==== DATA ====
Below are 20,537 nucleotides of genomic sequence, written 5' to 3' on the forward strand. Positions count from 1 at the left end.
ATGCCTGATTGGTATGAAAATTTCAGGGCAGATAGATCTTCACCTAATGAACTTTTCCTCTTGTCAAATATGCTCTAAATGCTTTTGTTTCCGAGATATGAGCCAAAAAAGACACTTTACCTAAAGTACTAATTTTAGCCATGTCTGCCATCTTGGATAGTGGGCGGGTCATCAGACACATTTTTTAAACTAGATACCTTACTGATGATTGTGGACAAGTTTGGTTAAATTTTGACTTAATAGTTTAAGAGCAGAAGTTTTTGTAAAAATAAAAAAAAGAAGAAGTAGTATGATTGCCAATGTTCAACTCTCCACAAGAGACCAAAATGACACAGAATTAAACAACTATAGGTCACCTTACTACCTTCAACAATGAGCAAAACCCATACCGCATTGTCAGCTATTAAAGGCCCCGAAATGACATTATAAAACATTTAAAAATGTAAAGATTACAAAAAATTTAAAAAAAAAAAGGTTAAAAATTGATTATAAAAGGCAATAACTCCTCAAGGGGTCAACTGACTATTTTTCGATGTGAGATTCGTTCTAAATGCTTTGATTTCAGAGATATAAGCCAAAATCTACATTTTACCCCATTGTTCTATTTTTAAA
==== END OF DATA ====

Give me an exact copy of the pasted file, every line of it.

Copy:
Below are 20,537 nucleotides of genomic sequence, written 5' to 3' on the forward strand. Positions count from 1 at the left end.
ATGCCTGATTGGTATGAAAATTTCAGGGCAGATAGATCTTCACCTAATGAACTTTTCCTCTTGTCAAATATGCTCTAAATGCTTTTGTTTCCGAGATATGAGCCAAAAAAGACACTTTACCTAAAGTACTAATTTTAGCCATGTCTGCCATCTTGGATAGTGGGCGGGTCATCAGACACATTTTTTAAACTAGATACCTTACTGATGATTGTGGACAAGTTTGGTTAAATTTTGACTTAATAGTTTAAGAGCAGAAGTTTTTGTAAAAATAAAAAAAAGAAGAAGTAGTATGATTGCCAATGTTCAACTCTCCACAAGAGACCAAAATGACACAGAATTAAACAACTATAGGTCACCTTACTACCTTCAACAATGAGCAAAACCCATACCGCATTGTCAGCTATTAAAGGCCCCGAAATGACATTATAAAACATTTAAAAATGTAAAGATTACAAAAAATTTAAAAAAAAAAAGGTTAAAAATTGATTATAAAAGGCAATAACTCCTCAAGGGGTCAACTGACTATTTTTCGATGTGAGATTCGTTCTAAATGCTTTGATTTCAGAGATATAAGCCAAAATCTACATTTTACCCCATTGTTCTATTTTTAAA